1. Talk to your patients – as much as possible


Patients, especially those who have a chronic health history, are usually quite demotivated. No one wants to get readmitted now and then. Such patients need proper counseling so that they become re-energized. A provider should take an extra step and talk to the patient to satisfy any queries. Be informal yet professional in your communication with the patient. It only adds to the satisfaction of the patient, which itself is an important determining the quality in healthcare (Prakash, 2010).

Sometimes, the patients are completely unaware of their medical condition and why are they being prescribed certain medicines. Sometimes, the patients don’t know what to eat and what to avoid. A practitioner, keeping in mind the SDOH of his patient, needs to effectively communicate to the patient so that the patient not only feels mentally satisfied but also finds himself more involved in his healthcare.

  1. Give patients access to their medical records

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According to a Harris Poll conducted in 2014, a staggering 57% of the patients wanted access to their medical records. In the same poll, among those who have access to their medical records, 43% of the participants showed their desire to have access to their patient portal on their mobile devices. Most modern practices are using such software (EHRs), which offer a dedicated patient portal, where a patient can view and modify their information. Using these portals, patients can schedule their appointments, check their prescriptions and keep an eye on any other crucial medical detail. However, a good number of patients do not even know how to use these portals, since they can be a little complicated for the newbies. Therefore, practices should take special care to ensure that their patients are well-versed with their patient portals. Providers also need to make the right choice while their EHR Switch, which offers a user-oriented patient portal.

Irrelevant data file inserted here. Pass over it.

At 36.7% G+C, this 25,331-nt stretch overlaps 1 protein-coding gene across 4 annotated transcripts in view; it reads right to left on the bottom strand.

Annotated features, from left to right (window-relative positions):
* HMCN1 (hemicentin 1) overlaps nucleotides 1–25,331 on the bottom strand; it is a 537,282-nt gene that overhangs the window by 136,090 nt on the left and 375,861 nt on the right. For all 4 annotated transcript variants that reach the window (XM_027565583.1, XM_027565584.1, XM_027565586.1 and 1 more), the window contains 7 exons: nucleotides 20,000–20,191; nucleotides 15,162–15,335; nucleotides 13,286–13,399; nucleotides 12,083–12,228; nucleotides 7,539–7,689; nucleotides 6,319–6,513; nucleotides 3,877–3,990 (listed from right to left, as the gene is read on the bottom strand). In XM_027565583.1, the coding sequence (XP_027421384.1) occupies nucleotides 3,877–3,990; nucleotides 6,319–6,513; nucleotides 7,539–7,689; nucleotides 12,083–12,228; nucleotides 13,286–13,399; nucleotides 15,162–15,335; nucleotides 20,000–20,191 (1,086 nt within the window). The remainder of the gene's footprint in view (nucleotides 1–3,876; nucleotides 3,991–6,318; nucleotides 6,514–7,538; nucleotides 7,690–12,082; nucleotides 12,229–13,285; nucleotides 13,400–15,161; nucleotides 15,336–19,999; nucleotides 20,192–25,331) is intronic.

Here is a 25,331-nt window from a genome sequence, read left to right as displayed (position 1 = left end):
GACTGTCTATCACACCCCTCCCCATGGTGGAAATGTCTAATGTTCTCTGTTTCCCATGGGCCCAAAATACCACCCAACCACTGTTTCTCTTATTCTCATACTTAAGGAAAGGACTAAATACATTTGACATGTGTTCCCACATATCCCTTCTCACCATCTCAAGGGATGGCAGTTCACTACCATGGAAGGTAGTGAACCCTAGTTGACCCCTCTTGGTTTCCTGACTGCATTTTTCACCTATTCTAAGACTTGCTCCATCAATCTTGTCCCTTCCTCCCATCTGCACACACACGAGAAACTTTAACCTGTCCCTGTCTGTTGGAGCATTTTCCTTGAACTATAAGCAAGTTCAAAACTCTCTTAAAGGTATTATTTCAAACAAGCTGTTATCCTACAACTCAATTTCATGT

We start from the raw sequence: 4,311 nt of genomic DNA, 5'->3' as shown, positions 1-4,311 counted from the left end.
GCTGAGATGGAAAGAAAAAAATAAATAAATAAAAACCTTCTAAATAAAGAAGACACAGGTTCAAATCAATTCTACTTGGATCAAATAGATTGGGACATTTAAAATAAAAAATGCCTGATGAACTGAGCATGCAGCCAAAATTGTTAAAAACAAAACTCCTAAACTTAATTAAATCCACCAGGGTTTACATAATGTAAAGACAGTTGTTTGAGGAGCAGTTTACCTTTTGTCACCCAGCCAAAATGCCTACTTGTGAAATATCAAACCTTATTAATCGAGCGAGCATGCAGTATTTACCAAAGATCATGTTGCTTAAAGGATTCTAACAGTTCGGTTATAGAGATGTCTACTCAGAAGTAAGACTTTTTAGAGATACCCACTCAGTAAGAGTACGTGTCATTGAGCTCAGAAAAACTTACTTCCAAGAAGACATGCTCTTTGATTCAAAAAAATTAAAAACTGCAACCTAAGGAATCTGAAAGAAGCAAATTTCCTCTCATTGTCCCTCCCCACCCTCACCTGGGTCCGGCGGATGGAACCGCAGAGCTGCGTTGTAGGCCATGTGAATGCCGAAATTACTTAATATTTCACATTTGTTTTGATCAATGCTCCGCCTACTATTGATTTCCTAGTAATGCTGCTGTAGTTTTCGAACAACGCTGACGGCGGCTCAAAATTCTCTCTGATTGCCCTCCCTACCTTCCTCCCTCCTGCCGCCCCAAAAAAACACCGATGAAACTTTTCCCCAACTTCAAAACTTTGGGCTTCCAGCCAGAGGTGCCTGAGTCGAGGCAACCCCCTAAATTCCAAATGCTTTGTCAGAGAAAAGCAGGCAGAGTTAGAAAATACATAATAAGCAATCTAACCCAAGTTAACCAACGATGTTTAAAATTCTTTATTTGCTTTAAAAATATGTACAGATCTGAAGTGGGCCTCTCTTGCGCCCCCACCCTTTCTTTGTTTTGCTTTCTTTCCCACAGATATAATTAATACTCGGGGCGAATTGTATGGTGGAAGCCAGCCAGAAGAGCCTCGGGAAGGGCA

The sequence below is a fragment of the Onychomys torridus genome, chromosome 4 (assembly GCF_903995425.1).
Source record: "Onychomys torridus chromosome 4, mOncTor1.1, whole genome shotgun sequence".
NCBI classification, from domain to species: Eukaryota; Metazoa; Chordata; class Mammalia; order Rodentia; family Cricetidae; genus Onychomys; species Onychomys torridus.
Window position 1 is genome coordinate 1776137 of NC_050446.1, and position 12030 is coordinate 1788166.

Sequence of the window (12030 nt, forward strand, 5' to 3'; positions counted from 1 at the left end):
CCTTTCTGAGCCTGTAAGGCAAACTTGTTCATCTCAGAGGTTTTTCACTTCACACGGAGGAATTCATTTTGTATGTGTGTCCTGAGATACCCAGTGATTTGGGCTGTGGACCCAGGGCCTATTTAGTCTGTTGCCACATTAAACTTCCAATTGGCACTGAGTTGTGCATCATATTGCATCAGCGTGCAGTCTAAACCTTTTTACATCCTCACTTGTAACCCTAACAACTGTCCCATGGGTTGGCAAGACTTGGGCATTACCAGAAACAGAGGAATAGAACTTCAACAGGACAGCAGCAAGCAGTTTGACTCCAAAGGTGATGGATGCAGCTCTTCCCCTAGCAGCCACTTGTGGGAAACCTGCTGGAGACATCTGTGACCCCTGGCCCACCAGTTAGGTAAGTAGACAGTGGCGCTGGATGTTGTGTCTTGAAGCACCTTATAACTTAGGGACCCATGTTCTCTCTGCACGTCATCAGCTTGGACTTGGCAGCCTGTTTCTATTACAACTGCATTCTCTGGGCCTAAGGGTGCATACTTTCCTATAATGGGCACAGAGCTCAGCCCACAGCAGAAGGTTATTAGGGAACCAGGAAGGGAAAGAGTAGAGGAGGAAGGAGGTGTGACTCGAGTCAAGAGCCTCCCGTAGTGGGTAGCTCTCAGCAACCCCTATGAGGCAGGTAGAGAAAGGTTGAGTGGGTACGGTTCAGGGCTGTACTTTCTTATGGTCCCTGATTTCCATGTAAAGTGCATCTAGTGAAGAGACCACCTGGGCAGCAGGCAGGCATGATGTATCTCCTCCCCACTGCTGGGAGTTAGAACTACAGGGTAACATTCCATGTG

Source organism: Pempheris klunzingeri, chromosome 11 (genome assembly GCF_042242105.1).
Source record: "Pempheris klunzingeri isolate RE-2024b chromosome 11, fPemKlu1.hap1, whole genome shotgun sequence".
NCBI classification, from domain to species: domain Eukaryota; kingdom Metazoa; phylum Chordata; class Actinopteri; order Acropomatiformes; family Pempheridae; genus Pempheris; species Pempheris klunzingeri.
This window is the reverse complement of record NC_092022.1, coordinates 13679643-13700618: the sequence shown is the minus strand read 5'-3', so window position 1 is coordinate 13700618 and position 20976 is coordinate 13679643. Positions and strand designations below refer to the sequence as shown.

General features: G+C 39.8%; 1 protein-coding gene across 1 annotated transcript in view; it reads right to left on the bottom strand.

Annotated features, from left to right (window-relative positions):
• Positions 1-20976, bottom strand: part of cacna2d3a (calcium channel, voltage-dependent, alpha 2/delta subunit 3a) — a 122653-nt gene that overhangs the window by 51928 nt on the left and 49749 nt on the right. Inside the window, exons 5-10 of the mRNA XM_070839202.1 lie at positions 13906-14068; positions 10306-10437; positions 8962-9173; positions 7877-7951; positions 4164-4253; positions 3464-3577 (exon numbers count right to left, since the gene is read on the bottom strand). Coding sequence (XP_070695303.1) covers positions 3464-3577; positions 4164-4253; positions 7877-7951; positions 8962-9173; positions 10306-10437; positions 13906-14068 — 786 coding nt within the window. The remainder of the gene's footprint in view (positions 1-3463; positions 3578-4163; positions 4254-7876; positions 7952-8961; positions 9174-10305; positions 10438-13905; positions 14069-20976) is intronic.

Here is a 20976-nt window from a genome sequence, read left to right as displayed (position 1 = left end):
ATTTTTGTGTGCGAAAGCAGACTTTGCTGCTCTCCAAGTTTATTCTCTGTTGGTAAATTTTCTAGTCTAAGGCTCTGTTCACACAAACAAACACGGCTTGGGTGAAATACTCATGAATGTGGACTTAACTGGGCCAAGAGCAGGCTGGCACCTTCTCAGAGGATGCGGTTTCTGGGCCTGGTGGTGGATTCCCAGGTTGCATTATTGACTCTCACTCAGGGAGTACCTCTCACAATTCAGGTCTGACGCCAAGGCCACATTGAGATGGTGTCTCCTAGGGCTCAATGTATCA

1. Engage the patient’s family or friends


Sometimes, a patient may be too ill to understand his health conditions, or he may not be medically proficient at comprehending his treatment. Therefore, a provider is strongly advised to involve any the patient’s family members so that they may be guided as to how the patient should take his prescribed medications and how can they, as close acquaints, can help the patient in getting rid of his ongoing ailment.

  1. Better SOPs for Patient Discharge


Eventually, after a certain time period, a patient is meant to be discharged from the hospital. During the process of discharge, a provider should take every care to ensure that the patient does not need to be readmitted again. All the requisite tests need to be double-checked, all the necessary prescriptions should be duly communicated to the patient (and his family) and there should be minimum doubt in the medical condition of the patient at the time of his discharge.